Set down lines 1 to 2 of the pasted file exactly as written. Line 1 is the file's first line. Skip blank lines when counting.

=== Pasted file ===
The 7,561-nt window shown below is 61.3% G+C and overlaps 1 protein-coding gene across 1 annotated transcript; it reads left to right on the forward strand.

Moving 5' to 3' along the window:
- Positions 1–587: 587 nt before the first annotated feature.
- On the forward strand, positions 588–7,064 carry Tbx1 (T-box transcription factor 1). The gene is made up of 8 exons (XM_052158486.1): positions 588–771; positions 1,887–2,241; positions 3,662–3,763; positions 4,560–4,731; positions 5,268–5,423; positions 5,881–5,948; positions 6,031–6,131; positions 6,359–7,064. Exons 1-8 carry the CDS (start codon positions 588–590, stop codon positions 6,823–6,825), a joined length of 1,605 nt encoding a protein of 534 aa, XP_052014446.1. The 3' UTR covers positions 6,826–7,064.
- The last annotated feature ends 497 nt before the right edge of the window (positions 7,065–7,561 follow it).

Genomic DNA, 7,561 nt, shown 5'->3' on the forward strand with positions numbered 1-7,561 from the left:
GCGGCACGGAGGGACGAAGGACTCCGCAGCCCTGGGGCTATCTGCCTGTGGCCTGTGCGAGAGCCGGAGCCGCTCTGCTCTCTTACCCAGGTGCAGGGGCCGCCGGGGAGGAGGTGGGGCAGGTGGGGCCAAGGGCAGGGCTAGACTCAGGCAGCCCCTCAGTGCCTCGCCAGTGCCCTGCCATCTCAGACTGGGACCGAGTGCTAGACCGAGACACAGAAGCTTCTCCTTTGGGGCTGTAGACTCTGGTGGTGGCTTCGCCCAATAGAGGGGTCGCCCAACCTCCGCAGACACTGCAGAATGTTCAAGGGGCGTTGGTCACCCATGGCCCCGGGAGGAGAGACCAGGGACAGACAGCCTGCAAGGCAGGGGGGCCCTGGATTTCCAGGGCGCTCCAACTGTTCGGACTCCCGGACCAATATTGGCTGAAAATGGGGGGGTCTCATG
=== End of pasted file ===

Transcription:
The 7,561-nt window shown below is 61.3% G+C and overlaps 1 protein-coding gene across 1 annotated transcript; it reads left to right on the forward strand.

Moving 5' to 3' along the window: